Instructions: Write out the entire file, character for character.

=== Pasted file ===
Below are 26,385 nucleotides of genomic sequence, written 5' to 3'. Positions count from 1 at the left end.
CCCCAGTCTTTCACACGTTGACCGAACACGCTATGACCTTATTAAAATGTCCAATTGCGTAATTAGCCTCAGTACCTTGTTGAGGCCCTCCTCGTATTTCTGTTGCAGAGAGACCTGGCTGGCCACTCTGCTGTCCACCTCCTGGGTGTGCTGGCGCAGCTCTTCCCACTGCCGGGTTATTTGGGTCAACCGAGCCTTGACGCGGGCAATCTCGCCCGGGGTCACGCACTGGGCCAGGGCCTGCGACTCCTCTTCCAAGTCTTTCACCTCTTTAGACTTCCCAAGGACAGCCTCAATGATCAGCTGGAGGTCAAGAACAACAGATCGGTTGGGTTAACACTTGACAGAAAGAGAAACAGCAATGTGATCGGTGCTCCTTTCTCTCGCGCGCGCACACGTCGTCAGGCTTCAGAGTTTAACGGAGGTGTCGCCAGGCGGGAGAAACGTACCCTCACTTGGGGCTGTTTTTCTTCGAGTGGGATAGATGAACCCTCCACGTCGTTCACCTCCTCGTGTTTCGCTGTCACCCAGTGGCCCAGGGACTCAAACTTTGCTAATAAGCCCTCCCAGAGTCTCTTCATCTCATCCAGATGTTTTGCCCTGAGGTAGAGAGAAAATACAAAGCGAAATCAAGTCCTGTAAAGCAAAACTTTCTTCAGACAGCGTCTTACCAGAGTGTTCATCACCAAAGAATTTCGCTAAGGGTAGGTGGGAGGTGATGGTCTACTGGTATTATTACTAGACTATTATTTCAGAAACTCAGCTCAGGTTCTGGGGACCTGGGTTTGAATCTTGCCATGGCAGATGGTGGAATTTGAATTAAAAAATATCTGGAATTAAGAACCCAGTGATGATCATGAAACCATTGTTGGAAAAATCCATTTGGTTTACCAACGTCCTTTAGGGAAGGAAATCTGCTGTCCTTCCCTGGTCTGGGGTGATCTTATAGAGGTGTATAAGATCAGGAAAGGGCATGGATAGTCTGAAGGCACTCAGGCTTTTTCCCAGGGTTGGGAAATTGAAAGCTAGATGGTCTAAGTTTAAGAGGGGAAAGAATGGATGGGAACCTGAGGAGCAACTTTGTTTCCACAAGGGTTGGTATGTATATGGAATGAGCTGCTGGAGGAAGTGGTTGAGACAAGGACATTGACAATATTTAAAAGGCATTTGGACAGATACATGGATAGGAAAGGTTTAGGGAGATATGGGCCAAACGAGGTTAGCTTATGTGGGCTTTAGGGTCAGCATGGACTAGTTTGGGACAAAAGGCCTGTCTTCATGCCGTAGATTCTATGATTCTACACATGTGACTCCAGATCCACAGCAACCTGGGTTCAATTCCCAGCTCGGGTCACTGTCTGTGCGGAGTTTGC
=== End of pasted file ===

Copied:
Below are 26,385 nucleotides of genomic sequence, written 5' to 3'. Positions count from 1 at the left end.
CCCCAGTCTTTCACACGTTGACCGAACACGCTATGACCTTATTAAAATGTCCAATTGCGTAATTAGCCTCAGTACCTTGTTGAGGCCCTCCTCGTATTTCTGTTGCAGAGAGACCTGGCTGGCCACTCTGCTGTCCACCTCCTGGGTGTGCTGGCGCAGCTCTTCCCACTGCCGGGTTATTTGGGTCAACCGAGCCTTGACGCGGGCAATCTCGCCCGGGGTCACGCACTGGGCCAGGGCCTGCGACTCCTCTTCCAAGTCTTTCACCTCTTTAGACTTCCCAAGGACAGCCTCAATGATCAGCTGGAGGTCAAGAACAACAGATCGGTTGGGTTAACACTTGACAGAAAGAGAAACAGCAATGTGATCGGTGCTCCTTTCTCTCGCGCGCGCACACGTCGTCAGGCTTCAGAGTTTAACGGAGGTGTCGCCAGGCGGGAGAAACGTACCCTCACTTGGGGCTGTTTTTCTTCGAGTGGGATAGATGAACCCTCCACGTCGTTCACCTCCTCGTGTTTCGCTGTCACCCAGTGGCCCAGGGACTCAAACTTTGCTAATAAGCCCTCCCAGAGTCTCTTCATCTCATCCAGATGTTTTGCCCTGAGGTAGAGAGAAAATACAAAGCGAAATCAAGTCCTGTAAAGCAAAACTTTCTTCAGACAGCGTCTTACCAGAGTGTTCATCACCAAAGAATTTCGCTAAGGGTAGGTGGGAGGTGATGGTCTACTGGTATTATTACTAGACTATTATTTCAGAAACTCAGCTCAGGTTCTGGGGACCTGGGTTTGAATCTTGCCATGGCAGATGGTGGAATTTGAATTAAAAAATATCTGGAATTAAGAACCCAGTGATGATCATGAAACCATTGTTGGAAAAATCCATTTGGTTTACCAACGTCCTTTAGGGAAGGAAATCTGCTGTCCTTCCCTGGTCTGGGGTGATCTTATAGAGGTGTATAAGATCAGGAAAGGGCATGGATAGTCTGAAGGCACTCAGGCTTTTTCCCAGGGTTGGGAAATTGAAAGCTAGATGGTCTAAGTTTAAGAGGGGAAAGAATGGATGGGAACCTGAGGAGCAACTTTGTTTCCACAAGGGTTGGTATGTATATGGAATGAGCTGCTGGAGGAAGTGGTTGAGACAAGGACATTGACAATATTTAAAAGGCATTTGGACAGATACATGGATAGGAAAGGTTTAGGGAGATATGGGCCAAACGAGGTTAGCTTATGTGGGCTTTAGGGTCAGCATGGACTAGTTTGGGACAAAAGGCCTGTCTTCATGCCGTAGATTCTATGATTCTACACATGTGACTCCAGATCCACAGCAACCTGGGTTCAATTCCCAGCTCGGGTCACTGTCTGTGCGGAGTTTGC